I have been discouraged in the editing of this website by the lack of resources available on the subject of Christianity and race written from a racially realistic perspective. Even after searching through most of the nineteenth century books on this topic there appears to be little in the way of racially realistic approaches to theology. The lone exception appears to be South Africa, but that material is written in Afrikaner and I do not read the language.
There are probably a number of reasons for this scarcity. Firstly, the different races of people have not been in close contact for most of Christian history, and even when this eventually came about it was mostly an ad hoc social development unplanned and untheorized. Secondly, for most of the time the races have been together academia has been under the sway of liberalism which seeks to push humanity towards egalitarianism and equality. Obviously, this does not jive with genetically inherited racial differences (or reality in general).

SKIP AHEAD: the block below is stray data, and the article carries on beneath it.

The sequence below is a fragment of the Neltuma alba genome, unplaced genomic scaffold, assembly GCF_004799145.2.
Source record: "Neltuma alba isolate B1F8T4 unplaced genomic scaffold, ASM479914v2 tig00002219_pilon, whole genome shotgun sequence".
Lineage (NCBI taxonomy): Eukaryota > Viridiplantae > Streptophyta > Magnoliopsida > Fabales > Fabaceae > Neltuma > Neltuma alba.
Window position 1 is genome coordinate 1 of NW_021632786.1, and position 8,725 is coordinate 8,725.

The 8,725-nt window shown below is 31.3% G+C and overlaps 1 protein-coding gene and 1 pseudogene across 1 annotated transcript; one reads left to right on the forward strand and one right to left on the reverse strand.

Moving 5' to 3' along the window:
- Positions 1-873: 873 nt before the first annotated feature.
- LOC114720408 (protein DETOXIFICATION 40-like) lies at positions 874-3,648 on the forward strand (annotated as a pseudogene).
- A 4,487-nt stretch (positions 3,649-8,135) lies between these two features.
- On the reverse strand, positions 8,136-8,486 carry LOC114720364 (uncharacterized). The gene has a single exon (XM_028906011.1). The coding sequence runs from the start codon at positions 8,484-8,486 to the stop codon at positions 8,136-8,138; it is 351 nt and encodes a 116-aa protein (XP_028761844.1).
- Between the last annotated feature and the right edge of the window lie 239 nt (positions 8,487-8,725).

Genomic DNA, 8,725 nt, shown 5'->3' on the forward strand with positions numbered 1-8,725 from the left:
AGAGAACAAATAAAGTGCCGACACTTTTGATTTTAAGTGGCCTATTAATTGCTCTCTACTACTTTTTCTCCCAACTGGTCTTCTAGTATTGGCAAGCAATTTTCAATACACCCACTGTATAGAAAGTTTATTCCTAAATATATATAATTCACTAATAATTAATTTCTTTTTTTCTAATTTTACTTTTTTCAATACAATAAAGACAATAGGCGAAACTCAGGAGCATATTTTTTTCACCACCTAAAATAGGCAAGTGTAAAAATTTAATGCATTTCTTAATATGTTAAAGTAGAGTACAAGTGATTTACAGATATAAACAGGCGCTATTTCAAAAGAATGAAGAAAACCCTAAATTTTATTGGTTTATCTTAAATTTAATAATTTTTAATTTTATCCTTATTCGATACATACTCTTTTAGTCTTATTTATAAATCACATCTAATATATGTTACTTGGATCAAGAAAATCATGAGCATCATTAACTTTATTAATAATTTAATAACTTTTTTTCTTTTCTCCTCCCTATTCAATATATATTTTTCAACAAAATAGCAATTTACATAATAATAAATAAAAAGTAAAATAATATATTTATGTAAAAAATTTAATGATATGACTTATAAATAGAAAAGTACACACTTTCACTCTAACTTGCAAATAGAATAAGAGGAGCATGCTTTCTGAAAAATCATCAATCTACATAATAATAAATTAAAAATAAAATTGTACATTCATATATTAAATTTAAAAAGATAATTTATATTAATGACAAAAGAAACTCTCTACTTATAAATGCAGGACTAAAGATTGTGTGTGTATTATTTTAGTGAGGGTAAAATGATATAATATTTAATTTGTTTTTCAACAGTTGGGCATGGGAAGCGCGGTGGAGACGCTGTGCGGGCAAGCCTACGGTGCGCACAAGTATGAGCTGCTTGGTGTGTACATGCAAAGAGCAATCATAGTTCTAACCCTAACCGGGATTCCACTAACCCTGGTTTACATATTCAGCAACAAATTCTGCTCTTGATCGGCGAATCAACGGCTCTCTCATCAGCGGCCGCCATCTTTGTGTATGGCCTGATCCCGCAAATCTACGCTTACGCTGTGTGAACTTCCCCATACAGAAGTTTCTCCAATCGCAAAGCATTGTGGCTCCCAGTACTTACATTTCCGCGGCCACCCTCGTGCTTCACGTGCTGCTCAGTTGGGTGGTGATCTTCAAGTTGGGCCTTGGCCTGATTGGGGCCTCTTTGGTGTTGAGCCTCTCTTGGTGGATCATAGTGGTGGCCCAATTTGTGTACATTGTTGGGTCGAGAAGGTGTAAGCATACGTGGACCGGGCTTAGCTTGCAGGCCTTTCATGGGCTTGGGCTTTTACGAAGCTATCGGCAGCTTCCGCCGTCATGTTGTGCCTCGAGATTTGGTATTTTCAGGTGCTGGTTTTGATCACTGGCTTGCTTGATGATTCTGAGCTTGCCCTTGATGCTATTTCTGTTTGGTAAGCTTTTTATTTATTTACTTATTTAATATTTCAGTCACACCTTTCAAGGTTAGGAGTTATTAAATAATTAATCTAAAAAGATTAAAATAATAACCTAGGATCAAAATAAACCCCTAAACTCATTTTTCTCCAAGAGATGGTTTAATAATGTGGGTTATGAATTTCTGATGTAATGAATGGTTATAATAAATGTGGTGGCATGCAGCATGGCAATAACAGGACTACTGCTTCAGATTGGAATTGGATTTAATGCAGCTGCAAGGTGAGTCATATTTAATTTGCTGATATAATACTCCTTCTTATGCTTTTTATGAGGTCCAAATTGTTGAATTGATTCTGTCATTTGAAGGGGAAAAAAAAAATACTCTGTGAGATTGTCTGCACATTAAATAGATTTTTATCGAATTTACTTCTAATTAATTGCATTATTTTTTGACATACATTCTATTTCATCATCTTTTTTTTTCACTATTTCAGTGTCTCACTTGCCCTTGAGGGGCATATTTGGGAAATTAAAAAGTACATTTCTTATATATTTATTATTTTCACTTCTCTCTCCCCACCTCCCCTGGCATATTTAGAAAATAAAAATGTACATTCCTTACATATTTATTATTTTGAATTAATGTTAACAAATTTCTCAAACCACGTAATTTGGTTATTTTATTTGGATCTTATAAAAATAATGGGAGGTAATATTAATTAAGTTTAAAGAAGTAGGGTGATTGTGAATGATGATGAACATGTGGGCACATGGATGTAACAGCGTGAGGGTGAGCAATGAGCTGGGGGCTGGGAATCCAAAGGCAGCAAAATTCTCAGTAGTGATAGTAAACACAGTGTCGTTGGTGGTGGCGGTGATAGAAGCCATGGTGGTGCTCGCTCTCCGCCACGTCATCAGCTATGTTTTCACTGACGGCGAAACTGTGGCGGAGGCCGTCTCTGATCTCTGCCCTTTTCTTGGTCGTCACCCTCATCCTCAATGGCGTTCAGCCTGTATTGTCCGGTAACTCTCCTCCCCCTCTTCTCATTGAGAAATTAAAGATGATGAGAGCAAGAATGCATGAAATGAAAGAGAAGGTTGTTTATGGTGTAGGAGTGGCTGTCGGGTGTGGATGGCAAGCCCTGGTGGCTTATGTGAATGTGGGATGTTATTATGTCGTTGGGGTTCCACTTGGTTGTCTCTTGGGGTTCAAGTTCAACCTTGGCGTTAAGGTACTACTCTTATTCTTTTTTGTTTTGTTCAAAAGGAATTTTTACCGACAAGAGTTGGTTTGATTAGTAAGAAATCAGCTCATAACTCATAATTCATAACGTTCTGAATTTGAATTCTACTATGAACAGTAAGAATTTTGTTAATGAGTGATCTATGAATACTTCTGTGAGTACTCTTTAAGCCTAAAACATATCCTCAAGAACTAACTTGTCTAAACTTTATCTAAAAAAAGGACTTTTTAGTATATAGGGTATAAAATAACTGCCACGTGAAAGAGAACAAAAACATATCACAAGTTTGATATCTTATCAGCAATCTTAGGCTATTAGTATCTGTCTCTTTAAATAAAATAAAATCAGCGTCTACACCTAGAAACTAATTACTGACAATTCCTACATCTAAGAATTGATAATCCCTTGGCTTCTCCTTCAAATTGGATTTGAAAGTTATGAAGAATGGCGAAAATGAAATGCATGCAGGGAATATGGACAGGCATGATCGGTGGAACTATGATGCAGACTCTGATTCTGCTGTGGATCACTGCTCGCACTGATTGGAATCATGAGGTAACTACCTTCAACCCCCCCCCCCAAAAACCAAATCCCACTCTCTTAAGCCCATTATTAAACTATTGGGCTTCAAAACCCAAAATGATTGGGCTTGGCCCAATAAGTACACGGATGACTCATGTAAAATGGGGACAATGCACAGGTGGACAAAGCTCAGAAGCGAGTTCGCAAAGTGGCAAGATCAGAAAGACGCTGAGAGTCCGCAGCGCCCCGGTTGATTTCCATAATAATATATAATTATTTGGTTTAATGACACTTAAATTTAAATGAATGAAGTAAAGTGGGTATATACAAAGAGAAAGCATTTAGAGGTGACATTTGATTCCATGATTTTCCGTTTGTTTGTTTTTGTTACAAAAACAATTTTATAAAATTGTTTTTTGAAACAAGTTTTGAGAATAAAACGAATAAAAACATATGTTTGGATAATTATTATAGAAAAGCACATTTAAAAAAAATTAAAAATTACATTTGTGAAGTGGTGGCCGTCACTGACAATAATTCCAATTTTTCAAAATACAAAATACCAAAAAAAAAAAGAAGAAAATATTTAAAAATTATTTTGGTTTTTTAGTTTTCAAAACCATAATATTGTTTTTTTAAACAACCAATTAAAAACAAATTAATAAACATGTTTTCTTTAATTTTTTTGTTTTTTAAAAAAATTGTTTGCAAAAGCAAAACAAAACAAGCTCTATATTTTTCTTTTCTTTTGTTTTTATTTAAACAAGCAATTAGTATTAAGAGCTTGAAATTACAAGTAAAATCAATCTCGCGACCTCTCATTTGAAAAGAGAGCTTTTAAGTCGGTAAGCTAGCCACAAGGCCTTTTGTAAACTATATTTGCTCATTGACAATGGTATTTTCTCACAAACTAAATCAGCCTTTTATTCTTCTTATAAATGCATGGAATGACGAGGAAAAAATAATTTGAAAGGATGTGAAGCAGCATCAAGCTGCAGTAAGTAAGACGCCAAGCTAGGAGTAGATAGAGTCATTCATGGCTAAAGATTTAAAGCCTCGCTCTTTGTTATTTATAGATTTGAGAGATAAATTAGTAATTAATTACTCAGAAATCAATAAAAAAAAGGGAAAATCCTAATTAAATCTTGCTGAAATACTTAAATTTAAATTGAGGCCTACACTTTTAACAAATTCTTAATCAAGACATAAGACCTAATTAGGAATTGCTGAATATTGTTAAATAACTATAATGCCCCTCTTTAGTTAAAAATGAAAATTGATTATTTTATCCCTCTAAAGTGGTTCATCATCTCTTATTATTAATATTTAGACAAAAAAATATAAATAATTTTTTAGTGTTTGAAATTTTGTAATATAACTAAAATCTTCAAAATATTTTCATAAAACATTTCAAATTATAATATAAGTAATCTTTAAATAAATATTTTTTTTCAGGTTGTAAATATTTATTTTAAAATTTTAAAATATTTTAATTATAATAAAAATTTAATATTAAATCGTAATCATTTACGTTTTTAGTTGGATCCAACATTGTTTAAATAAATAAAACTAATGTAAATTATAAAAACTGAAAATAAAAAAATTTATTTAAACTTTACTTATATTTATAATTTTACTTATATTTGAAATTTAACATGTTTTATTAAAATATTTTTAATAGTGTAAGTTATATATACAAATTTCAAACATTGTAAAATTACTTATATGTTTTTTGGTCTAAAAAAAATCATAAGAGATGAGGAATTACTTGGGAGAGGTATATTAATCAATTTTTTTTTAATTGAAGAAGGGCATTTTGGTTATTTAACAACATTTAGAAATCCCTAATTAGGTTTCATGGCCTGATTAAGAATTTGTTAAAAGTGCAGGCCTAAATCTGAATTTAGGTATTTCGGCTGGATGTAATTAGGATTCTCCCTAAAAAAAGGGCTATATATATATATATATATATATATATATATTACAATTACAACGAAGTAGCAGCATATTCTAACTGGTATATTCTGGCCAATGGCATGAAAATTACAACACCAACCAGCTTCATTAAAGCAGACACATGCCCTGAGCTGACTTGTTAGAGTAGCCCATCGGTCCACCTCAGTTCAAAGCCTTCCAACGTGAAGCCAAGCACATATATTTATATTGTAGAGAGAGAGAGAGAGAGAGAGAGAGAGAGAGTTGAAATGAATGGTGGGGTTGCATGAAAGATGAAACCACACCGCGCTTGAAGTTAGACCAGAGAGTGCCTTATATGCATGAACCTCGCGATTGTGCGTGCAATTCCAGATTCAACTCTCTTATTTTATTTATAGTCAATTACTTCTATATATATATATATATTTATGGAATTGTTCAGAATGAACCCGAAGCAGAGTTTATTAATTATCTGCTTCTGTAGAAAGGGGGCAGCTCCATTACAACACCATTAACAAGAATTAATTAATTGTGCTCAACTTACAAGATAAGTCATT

Most of the Christian material on race has been produced by leftists, or those subconsciously operating from a leftist bias. My university's theology databases are flooded with racial articles, but none of them acknowledge genetic race differences. As a result, almost everything they say about the issue either grossly misrepresents reality, or does not deal with the problems in meaningful or truthful ways.
When perusing alt-right/identitarian/neo-reaction websites I have found that those Christians who do ascribe to our political philosophy have not developed consistent theological justifications for believing in segregation or the racial ordering of society. Instead, they simply appeal to the past, or claim the current system is not working.
There are some ideologies which have sought to combine Christianity and racial realism, but for the most part they are mired in tradition for traditions sake and do not seek to move into the modern world as much as backward into an agrarian idealization of the past. Other similar ideologies appear to idolize the white race in almost blasphemous ways.
It is because of this gap in literature that this website exists. This is a call for Christians to remedy the void by building strong theological arguments against the unrealistic pluralistic narrative that is now close to consolidating consensus across Christianity.